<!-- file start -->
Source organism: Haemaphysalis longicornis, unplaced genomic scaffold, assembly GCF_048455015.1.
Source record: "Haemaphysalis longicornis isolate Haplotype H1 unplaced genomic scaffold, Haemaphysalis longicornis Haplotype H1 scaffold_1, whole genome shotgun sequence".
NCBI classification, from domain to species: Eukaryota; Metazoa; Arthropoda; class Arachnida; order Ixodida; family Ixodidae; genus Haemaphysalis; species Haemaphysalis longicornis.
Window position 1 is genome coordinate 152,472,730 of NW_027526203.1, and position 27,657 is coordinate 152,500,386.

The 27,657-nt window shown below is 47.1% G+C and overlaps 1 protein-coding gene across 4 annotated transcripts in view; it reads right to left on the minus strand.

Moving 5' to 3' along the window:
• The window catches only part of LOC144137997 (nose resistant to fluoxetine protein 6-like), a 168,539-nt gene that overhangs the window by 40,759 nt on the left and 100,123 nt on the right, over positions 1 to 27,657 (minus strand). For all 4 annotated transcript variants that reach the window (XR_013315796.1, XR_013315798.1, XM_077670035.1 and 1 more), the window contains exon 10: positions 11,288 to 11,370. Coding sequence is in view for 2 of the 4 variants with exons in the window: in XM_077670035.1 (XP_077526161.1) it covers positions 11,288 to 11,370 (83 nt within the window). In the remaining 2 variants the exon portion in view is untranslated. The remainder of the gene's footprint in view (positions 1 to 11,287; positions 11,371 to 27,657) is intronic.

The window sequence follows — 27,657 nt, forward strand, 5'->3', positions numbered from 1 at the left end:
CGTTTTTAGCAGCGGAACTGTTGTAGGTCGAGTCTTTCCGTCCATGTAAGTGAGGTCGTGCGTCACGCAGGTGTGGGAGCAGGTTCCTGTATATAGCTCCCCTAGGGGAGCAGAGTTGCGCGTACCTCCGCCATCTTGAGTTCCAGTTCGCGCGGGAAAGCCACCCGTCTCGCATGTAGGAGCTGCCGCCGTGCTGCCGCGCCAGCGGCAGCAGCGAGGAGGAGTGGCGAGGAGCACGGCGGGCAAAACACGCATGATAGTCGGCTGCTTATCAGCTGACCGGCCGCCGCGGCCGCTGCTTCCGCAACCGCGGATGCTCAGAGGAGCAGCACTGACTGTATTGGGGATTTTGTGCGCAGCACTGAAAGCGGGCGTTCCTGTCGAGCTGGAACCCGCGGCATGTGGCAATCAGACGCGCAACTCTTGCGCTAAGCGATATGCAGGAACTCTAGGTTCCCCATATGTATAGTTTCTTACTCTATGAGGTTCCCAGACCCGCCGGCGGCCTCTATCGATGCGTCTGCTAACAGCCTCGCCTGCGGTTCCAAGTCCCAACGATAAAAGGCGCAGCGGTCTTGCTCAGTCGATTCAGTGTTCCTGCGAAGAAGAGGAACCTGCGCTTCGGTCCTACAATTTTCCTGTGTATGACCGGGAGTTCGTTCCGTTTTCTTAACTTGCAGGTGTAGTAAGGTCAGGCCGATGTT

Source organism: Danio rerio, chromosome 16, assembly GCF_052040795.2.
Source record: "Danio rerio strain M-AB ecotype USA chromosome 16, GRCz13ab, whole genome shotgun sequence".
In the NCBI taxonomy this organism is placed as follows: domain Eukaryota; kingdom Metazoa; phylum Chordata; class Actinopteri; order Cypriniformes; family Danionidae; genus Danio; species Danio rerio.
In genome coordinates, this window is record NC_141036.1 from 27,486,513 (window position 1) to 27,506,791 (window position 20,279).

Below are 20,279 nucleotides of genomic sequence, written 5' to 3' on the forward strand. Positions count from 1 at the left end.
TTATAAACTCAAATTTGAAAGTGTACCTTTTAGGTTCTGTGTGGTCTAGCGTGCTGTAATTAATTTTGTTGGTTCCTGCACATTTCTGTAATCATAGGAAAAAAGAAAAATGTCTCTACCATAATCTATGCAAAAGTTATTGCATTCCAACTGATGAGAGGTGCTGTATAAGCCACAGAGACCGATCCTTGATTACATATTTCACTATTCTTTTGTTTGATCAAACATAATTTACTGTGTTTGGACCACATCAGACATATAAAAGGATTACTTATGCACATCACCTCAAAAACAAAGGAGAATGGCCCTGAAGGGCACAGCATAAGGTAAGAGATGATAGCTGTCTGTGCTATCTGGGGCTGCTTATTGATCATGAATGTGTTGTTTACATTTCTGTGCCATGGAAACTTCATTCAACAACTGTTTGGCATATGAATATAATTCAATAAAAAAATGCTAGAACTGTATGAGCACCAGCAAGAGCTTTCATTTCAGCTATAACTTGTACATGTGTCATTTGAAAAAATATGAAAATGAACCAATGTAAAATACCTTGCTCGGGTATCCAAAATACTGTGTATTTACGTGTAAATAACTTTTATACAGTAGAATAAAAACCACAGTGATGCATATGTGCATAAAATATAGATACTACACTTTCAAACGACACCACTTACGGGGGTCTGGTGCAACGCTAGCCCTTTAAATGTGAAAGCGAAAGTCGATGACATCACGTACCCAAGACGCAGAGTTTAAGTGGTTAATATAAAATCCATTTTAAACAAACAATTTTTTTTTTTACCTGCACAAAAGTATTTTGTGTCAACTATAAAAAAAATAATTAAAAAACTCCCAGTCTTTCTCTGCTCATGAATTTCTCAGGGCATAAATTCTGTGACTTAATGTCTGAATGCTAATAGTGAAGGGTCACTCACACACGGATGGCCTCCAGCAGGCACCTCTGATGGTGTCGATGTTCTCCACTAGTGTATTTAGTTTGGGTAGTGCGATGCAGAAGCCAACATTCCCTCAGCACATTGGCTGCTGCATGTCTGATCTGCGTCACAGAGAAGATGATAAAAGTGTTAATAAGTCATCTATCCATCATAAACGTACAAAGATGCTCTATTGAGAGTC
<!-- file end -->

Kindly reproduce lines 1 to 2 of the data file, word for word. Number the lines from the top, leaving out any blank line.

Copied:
Source organism: Haemaphysalis longicornis, unplaced genomic scaffold, assembly GCF_048455015.1.
Source record: "Haemaphysalis longicornis isolate Haplotype H1 unplaced genomic scaffold, Haemaphysalis longicornis Haplotype H1 scaffold_1, whole genome shotgun sequence".